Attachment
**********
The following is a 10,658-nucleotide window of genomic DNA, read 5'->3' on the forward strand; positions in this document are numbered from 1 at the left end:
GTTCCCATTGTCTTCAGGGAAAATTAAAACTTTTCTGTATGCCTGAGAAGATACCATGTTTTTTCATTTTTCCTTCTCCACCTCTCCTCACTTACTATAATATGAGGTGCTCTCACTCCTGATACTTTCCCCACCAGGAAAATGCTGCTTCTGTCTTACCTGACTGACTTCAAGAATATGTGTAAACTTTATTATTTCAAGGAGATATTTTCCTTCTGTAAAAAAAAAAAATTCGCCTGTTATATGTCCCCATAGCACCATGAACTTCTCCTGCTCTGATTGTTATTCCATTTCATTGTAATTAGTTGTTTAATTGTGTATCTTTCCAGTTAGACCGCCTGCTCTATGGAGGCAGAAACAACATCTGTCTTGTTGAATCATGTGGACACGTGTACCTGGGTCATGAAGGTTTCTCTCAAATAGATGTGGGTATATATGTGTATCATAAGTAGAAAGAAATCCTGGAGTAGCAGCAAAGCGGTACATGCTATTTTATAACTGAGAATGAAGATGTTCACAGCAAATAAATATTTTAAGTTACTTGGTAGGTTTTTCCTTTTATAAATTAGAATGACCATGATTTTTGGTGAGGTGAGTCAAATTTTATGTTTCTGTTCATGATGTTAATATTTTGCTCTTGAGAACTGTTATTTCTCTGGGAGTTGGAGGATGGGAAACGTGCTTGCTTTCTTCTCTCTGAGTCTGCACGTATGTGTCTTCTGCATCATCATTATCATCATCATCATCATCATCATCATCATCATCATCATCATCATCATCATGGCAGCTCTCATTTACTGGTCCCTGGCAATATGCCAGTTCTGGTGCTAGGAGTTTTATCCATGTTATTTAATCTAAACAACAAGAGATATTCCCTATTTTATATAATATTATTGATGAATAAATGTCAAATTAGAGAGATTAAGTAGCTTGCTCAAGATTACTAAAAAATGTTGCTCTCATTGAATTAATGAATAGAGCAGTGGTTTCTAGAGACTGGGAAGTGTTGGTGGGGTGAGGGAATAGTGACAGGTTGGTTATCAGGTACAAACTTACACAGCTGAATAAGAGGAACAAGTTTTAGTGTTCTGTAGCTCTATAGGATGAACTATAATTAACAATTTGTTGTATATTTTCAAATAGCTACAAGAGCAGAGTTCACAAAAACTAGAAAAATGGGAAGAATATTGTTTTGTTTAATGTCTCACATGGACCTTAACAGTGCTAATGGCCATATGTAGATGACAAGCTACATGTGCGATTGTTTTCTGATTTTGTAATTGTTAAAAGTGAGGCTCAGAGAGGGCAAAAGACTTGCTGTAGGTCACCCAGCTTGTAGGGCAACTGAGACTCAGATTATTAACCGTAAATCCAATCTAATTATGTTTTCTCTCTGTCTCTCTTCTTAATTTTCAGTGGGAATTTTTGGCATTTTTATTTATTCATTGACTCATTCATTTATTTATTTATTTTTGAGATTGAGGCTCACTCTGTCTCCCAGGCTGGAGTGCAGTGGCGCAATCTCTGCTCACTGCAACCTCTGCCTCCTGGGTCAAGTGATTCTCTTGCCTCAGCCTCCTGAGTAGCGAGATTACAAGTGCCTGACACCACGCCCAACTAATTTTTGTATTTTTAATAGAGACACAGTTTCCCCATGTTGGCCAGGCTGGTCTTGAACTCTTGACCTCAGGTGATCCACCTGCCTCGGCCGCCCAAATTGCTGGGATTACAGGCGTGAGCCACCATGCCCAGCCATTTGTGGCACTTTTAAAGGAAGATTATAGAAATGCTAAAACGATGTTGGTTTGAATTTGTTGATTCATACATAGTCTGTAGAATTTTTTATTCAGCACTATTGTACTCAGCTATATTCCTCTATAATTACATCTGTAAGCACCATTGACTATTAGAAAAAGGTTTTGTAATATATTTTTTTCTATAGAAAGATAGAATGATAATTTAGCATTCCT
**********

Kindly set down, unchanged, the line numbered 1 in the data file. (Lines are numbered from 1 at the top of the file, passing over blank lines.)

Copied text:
The following is a 10,658-nucleotide window of genomic DNA, read 5'->3' on the forward strand; positions in this document are numbered from 1 at the left end: